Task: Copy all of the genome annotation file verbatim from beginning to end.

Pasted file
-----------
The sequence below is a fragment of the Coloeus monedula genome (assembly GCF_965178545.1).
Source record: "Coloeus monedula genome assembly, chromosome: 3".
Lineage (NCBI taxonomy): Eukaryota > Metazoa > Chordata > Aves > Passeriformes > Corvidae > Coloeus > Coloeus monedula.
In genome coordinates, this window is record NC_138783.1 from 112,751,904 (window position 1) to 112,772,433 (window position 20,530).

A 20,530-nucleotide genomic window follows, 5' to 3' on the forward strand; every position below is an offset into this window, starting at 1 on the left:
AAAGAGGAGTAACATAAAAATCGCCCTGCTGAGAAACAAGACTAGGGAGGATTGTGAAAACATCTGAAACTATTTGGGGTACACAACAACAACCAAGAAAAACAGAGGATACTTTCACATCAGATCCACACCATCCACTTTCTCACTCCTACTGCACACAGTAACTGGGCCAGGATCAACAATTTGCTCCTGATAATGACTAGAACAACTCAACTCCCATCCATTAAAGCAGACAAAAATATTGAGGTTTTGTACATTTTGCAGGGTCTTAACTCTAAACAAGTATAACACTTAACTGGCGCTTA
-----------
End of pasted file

The sequence below is a fragment of the Coloeus monedula genome (assembly GCF_965178545.1).
Source record: "Coloeus monedula genome assembly, chromosome: 3".
Lineage (NCBI taxonomy): Eukaryota > Metazoa > Chordata > Aves > Passeriformes > Corvidae > Coloeus > Coloeus monedula.
In genome coordinates, this window is record NC_138783.1 from 112,751,904 (window position 1) to 112,772,433 (window position 20,530).

A 20,530-nucleotide genomic window follows, 5' to 3' on the forward strand; every position below is an offset into this window, starting at 1 on the left:
AAAGAGGAGTAACATAAAAATCGCCCTGCTGAGAAACAAGACTAGGGAGGATTGTGAAAACATCTGAAACTATTTGGGGTACACAACAACAACCAAGAAAAACAGAGGATACTTTCACATCAGATCCACACCATCCACTTTCTCACTCCTACTGCACACAGTAACTGGGCCAGGATCAACAATTTGCTCCTGATAATGACTAGAACAACTCAACTCCCATCCATTAAAGCAGACAAAAATATTGAGGTTTTGTACATTTTGCAGGGTCTTAACTCTAAACAAGTATAACACTTAACTGGCGCTTA